Barbara Hartwell

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Independent Investigator, Intelligence Analyst, Journalist. Former CIA (NOC, Psychological Operations) Black Ops Survivor. Sovereign Child of God. Minister of the Gospel of Jesus Christ (Ordained 1979, D.Div.) Exposing Government Lies, Crimes, Corruption, Conspiracies and Cover-ups.

Saturday, June 4, 2016


The assumption that animals are without rights and the illusion that our treatment of them has no moral significance is a positively outrageous example of Western crudity and barbarity. Universal compassion is the only guarantee of morality.”

--Arthur Schopenhauer


In this second article of the series, the focus will be on the rescue of animals from unfortunate (or dangerous) circumstances, where acts of compassion and love saved a life, gave them a better life and a good home.

It wasn't until I received some photos of the animals featured here from my sister and discussed them with her that I recalled that each of them had been a rescue story, of one kind or another. Some of the animals I have known; others I hadn't the chance to meet, due to geographical separation between me and my sister for a period of many years.

My sister Irene loves animals, as I do. She is an advocate who has worked to rescue animals and find homes for those who languish in shelters, and has adopted many animals throughout her life.

Irene lives in North Carolina and now has three companion animals, Mina (Irish Jack Russell terrier), Stro and Weasle (cats).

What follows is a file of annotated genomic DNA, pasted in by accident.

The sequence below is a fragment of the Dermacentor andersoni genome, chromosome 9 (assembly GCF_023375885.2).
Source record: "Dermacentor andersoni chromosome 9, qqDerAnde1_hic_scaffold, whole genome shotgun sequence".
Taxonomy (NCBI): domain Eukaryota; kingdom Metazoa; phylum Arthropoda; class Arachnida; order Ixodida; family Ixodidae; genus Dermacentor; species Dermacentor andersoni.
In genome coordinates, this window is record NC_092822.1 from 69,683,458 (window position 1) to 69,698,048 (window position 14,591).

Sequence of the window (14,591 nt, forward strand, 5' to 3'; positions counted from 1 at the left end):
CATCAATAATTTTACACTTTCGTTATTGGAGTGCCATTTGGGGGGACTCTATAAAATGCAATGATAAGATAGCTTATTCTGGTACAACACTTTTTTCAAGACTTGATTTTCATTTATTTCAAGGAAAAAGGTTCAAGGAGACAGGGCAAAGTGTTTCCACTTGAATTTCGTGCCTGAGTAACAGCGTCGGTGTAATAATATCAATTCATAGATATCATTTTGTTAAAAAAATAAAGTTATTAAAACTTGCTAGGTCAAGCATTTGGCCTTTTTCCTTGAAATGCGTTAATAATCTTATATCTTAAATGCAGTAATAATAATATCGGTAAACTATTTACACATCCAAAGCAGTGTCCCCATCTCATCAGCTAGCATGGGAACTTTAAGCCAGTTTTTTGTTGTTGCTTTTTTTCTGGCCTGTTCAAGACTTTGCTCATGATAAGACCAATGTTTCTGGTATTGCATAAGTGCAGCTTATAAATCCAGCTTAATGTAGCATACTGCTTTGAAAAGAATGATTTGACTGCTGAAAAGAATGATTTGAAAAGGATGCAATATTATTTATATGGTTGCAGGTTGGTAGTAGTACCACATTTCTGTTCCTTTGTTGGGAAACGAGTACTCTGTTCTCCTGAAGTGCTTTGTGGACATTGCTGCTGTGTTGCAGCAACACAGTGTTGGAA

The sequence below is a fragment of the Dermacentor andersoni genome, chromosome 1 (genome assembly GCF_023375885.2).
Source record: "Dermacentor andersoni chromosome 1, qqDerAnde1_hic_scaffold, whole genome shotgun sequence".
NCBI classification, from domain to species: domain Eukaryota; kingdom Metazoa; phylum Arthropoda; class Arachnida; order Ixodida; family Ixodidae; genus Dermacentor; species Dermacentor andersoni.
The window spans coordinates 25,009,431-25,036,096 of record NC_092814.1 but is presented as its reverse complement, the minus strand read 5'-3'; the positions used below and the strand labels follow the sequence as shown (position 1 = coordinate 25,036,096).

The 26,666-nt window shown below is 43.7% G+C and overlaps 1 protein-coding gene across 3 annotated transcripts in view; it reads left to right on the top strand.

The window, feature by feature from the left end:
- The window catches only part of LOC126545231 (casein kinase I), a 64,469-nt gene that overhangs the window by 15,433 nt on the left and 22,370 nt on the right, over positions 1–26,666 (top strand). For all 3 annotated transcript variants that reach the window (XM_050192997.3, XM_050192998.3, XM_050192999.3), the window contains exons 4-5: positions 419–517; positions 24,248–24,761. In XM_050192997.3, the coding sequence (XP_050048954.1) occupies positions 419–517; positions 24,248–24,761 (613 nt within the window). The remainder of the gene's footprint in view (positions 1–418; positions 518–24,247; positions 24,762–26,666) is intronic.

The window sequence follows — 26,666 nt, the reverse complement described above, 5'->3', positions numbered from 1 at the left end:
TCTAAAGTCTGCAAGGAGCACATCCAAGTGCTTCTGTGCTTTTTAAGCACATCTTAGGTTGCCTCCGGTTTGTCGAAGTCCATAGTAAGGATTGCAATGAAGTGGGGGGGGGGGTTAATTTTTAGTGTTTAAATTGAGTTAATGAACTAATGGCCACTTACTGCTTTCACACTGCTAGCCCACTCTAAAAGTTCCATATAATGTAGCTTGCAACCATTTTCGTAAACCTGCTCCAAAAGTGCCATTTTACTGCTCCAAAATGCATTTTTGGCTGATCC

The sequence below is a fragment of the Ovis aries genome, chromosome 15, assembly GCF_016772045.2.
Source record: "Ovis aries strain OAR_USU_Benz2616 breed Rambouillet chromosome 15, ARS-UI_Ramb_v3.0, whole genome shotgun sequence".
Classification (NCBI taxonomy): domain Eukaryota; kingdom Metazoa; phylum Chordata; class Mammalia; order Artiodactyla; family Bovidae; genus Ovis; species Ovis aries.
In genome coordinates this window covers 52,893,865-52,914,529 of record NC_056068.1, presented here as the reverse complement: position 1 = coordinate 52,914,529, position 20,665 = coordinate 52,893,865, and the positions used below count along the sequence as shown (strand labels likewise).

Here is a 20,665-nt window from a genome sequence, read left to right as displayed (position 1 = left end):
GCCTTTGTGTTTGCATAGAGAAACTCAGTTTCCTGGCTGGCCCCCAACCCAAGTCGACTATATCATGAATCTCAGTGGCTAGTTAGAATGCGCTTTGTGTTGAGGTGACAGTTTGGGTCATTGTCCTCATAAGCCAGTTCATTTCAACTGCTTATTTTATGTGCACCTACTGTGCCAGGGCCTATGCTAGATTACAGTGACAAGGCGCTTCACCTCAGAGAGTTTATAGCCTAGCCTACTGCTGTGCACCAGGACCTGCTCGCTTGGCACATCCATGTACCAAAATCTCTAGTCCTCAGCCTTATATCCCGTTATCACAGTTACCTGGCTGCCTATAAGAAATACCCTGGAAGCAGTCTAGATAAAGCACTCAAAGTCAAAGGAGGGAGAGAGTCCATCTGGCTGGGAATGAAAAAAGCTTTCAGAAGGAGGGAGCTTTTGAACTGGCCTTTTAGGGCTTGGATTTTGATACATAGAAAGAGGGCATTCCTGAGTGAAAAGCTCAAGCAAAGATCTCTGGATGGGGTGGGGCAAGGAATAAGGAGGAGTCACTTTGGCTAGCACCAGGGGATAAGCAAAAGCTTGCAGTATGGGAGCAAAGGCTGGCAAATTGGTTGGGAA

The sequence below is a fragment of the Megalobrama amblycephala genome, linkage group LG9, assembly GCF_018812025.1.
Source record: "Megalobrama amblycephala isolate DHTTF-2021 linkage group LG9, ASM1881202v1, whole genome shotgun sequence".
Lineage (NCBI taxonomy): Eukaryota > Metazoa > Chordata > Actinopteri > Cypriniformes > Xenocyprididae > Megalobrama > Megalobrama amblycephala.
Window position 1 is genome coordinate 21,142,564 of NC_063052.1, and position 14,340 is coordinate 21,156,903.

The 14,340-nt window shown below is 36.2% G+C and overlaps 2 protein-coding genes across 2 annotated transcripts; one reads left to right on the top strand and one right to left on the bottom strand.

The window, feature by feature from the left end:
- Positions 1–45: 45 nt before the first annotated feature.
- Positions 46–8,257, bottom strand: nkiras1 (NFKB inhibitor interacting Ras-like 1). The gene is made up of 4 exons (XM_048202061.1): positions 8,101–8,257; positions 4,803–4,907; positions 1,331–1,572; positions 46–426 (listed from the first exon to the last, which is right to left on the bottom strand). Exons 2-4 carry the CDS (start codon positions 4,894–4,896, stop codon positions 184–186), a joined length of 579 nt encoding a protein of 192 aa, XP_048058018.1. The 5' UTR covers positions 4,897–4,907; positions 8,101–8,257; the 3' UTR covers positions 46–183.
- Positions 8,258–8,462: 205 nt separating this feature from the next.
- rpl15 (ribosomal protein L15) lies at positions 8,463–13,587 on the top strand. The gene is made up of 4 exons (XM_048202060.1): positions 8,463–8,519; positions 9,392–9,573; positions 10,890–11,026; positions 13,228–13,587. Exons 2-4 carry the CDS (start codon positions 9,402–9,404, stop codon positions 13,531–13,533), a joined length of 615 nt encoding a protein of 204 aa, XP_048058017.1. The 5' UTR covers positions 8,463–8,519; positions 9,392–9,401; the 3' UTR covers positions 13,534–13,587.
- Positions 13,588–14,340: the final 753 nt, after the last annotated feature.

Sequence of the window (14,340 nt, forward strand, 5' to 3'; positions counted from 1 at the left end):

I'll start with a few stories of animals she has rescued and adopted.

Irene's Cats Malvolio, Beanie & Rahab



Beanie was a cat rescued by Irene. She and a friend were out one day bicycling near a reservoir when they saw a tiny kitten struggling at the edge of the water. He was soaking wet, his fur sticking up in spikes. My sister said he was “as skinny as a beanpole” which was the reason he got the name.

Irene heard the voices of some men nearby, and saw 2 men walking away into the woods. She thought it was probable that Beanie was thrown into the water to drown. But when she found him, he had somehow managed to make his way nearly out. All she had to do was pull him up and dry him off.

Irene adopted him and gave him a home, where he was loved by all who knew him.

Beanie was very sociable. He made a habit of rising with the sun, going outside every day around 6 AM. (Which meant Irene had to set the alarm clock to let him out. I must say, that would be too much, at least for me.)

In the yard, he would conduct his daily neighborhood watch, to greet various neighbors, all of whom were friendly to him. Each neighbor told Irene that he/she felt there was a special personal relationship with Beanie.

But one neighbor turned out to be unscrupulous. When Beanie was 2 years old, he was abducted by one of his “admirers”. He had told my sister that he believed the cat really wanted to live with him. He told Irene that he would be moving away from the area and asked if he could take Beanie with him. Of course, my sister said no. She loved him, and he already had a good home, where he had relationships with 2 other cats, Malvolio and Rahab.

But the neighbor disregarded Irene's answer and took matters into his own hands. He simply absconded with the cat and Irene never saw Beanie again. As Irene stated, the day the neighbor moved, Beanie disappeared.

The way I saw it was that although he had insisted that he “loved” Beanie, that was no excuse for what he did. If you really love an animal, your first priority would be HIS wellbeing and happiness, rather than getting what you want, at the expense of others. The same holds true for human beings, but animals, like children, most often have no power to make the choices which would best serve their own interests. And although they do “speak” it is not in a language that most people understand. Or maybe, they're just not listening.